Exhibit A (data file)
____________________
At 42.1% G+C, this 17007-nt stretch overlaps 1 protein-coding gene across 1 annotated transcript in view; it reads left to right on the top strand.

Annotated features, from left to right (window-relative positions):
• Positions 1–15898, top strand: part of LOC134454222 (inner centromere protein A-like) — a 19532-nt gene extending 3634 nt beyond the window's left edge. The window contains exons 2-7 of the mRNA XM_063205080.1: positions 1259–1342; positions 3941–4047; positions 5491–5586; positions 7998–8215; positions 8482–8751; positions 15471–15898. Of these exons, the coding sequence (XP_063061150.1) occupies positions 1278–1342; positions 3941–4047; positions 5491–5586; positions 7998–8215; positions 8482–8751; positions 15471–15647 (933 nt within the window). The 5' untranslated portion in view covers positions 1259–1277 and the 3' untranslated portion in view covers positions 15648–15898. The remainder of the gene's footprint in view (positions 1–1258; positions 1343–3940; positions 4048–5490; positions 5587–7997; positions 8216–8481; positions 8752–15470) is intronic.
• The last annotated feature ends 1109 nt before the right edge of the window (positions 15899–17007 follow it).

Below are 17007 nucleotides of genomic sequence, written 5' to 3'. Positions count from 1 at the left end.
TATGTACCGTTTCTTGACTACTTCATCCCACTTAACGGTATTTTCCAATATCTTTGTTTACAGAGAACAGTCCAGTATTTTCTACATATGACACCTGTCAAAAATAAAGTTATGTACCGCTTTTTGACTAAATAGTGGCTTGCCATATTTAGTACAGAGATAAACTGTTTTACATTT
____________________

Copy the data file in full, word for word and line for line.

At 42.1% G+C, this 17007-nt stretch overlaps 1 protein-coding gene across 1 annotated transcript in view; it reads left to right on the top strand.

Annotated features, from left to right (window-relative positions):
• Positions 1–15898, top strand: part of LOC134454222 (inner centromere protein A-like) — a 19532-nt gene extending 3634 nt beyond the window's left edge. The window contains exons 2-7 of the mRNA XM_063205080.1: positions 1259–1342; positions 3941–4047; positions 5491–5586; positions 7998–8215; positions 8482–8751; positions 15471–15898. Of these exons, the coding sequence (XP_063061150.1) occupies positions 1278–1342; positions 3941–4047; positions 5491–5586; positions 7998–8215; positions 8482–8751; positions 15471–15647 (933 nt within the window). The 5' untranslated portion in view covers positions 1259–1277 and the 3' untranslated portion in view covers positions 15648–15898. The remainder of the gene's footprint in view (positions 1–1258; positions 1343–3940; positions 4048–5490; positions 5587–7997; positions 8216–8481; positions 8752–15470) is intronic.
• The last annotated feature ends 1109 nt before the right edge of the window (positions 15899–17007 follow it).

Below are 17007 nucleotides of genomic sequence, written 5' to 3'. Positions count from 1 at the left end.
TATGTACCGTTTCTTGACTACTTCATCCCACTTAACGGTATTTTCCAATATCTTTGTTTACAGAGAACAGTCCAGTATTTTCTACATATGACACCTGTCAAAAATAAAGTTATGTACCGCTTTTTGACTAAATAGTGGCTTGCCATATTTAGTACAGAGATAAACTGTTTTACATTT